Dr William Godsoe is an ecologist who tries to match observations of biological diversity with rigorous statistical modelling. He is a senior lecturer at Lincoln University and a principal investigator at Te Pūnaha Matatini.

Will seeks to better forecast how species will respond to climate change and other environmental disturbances. He integrates evolution, mathematics, natural history, game theory and biology with fieldwork to derive a richer understanding of when species thrive in an uncertain world.

“The work I do tends to be odd because it links ideas from different groups of researchers,” says Will, “making it hard to explain to many of my colleagues. Investigators at Te Pūnaha Matatini are accustomed to this sort of oddity, and very good at listening and discussing across disciplines.”

He says that Te Pūnaha Matatini has felt like a second home for him, and he appreciates the kindness of Te Pūnaha Matatini Director Cilla Wehi.

Being a part of Te Pūnaha Matatini has shown Will how the values that underpin research can profoundly shape what can be achieved. “I think this is a deep lesson, and one that I try to implement in my work,” he says.

“It’s a great team of people to work with.”

Meet our investigators: Rachelle Binny

Meet our investigators: Rachelle Binny

24 November 2022

Te Pūnaha Matatini – the meeting place of many faces – is the Aotearoa New Zealand Centre of Research Excellence for complex systems. We’re looking for new faces to join our community, so we thought you might like to meet some of us.

Dr Rachelle Binny works as a mathematical modeller in wildlife ecology and management at Manaaki Whenua Landcare Research, and is a principal investigator at Te Pūnaha Matatini.

Rachelle joined Te Pūnaha Matatini as a postgraduate student when it was first established as a Centre of Research Excellence (CoRE) in 2014 and was the inaugural chair of TPM Whānau – Te Pūnaha Matatini’s network for early career researchers.

“In the first few years we worked had to establish TPM Whānau as an inclusive and supportive community of early career researchers, and to support early career researchers to take on leadership roles.” says Rachelle. “A few years later I became an investigator. This felt like a smooth transition because of the connections I had made with other investigators during my time in TPM Whānau.”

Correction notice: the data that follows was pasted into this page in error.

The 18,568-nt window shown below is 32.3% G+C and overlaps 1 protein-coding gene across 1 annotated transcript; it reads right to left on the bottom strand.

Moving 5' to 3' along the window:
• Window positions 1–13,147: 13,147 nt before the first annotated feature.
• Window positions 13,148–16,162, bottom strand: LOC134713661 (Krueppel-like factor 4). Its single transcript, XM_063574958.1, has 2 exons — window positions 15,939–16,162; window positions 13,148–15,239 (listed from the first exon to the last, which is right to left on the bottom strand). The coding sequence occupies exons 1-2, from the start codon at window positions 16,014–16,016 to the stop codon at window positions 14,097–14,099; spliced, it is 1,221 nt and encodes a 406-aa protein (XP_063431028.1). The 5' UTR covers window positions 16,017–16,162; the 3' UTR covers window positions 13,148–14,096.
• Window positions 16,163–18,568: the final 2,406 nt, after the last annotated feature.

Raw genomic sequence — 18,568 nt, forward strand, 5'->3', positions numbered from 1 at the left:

“Being a mathematical biologist, my research spans disciplines and is very data-driven, so I feel right at home in Te Pūnaha Matatini’s transdisciplinary team. Te Pūnaha Matatini has allowed me to connect with and learn from other scientists with diverse expertise, and to contribute to research that has had real impact for Aotearoa New Zealand.”

“Te Pūnaha Matatini’s culture is something special. Our values of manaakitanga, tika, tapu and pono are woven through all of our activities and the ways we engage with one another, and with the wider science community and public. Te Pūnaha Matatini’s Director Cilla Wehi leads strongly by example in guiding a kind, inclusive and diverse research culture.”

Rachelle says that it has been rewarding to watch emerging career researchers carry the baton of TPM Whānau forward and continue to grow its community. She has particularly enjoyed working alongside these early career researchers, and co-supervising Te Pūnaha Matatini PhD projects.

Meet our investigators: Mubashir Qasim

Meet our investigators: Mubashir Qasim

15 November 2022

Te Pūnaha Matatini – the meeting place of many faces – is the Aotearoa New Zealand Centre of Research Excellence for complex systems. We’re looking for new faces to join our community, so we thought you might like to meet some of us.

Dr Mubashir Qasim is an economist and data scientist who works at DairyNZ, and a principal investigator at Te Pūnaha Matatini.

Mubashir attended his first Te Pūnaha Matatini workshop as a PhD student, and was immediately hooked. He joined our early career researcher network, TPM Whānau, and is now a principal investigator.

“My involvement with Te Pūnaha Matatini has had a profound impact on my research,” says Mubashir. “I have been inspired by the applications of mathematical models in social science research by fellow principal investigators, which I frequently apply to my research work. Workshops and research retreats organised by Te Pūnaha Matatini give me the perfect platforms to communicate results and get feedback along the way.”

As someone who joined Te Pūnaha Matatini as an early career researcher, Mubashir has been deeply inspired by Director Cilla Wehi’s continuous support for young researchers. “Cilla’s encouragement of early career researchers to take leadership of projects in their area of expertise is particularly remarkable in training our future leaders.”

He says that Te Pūnaha Matatini’s culture is “diverse, collaborative and inclusive, and built to deliver excellence in inter-disciplinary research.”